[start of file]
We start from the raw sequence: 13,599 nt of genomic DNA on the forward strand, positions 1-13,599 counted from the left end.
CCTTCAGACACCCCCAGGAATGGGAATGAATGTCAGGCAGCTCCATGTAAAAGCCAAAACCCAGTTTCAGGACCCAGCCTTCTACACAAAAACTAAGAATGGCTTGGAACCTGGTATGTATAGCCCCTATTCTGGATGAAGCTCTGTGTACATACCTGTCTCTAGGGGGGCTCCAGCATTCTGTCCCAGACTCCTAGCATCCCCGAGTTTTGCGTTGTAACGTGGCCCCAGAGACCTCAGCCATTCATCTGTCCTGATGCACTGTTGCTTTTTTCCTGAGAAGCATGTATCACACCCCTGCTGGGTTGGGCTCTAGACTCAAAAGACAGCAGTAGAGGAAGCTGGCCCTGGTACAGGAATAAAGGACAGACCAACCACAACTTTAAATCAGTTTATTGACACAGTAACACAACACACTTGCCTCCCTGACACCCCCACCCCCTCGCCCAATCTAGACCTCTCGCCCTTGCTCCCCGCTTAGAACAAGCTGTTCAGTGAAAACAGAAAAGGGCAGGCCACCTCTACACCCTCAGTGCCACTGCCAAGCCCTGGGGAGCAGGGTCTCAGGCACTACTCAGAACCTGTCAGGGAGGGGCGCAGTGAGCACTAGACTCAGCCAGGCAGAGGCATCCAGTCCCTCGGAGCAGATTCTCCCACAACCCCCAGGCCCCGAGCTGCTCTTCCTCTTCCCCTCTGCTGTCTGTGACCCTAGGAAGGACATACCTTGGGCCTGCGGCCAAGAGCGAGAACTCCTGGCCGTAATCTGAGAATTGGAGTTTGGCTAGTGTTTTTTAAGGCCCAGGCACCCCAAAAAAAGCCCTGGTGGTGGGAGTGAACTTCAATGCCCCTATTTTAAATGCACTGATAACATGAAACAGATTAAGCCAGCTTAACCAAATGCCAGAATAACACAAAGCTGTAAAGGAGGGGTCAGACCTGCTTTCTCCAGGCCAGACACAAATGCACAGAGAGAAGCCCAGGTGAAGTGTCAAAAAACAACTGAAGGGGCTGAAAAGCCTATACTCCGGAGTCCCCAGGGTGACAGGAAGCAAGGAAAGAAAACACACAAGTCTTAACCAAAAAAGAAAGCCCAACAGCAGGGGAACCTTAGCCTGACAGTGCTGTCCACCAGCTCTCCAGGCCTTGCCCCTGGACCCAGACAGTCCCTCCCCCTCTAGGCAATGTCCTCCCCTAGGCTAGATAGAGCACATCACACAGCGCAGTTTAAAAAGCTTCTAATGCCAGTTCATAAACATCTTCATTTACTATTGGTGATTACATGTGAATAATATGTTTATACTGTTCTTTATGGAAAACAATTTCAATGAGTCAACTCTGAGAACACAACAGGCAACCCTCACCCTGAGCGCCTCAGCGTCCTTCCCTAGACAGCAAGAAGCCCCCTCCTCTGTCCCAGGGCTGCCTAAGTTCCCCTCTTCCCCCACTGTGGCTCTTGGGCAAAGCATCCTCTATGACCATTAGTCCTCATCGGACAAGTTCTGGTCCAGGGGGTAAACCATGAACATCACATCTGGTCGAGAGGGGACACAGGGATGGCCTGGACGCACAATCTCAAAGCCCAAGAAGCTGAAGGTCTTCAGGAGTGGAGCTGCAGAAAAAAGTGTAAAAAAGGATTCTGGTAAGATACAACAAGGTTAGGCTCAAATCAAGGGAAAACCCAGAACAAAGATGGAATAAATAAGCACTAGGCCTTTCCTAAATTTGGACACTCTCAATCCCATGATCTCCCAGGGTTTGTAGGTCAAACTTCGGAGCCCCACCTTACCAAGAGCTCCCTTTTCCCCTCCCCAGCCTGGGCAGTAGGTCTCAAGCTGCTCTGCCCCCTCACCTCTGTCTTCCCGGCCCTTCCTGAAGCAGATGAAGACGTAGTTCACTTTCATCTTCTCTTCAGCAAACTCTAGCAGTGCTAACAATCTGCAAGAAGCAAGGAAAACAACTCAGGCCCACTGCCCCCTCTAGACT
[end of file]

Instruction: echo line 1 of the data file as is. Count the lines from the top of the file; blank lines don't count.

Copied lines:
We start from the raw sequence: 13,599 nt of genomic DNA on the forward strand, positions 1-13,599 counted from the left end.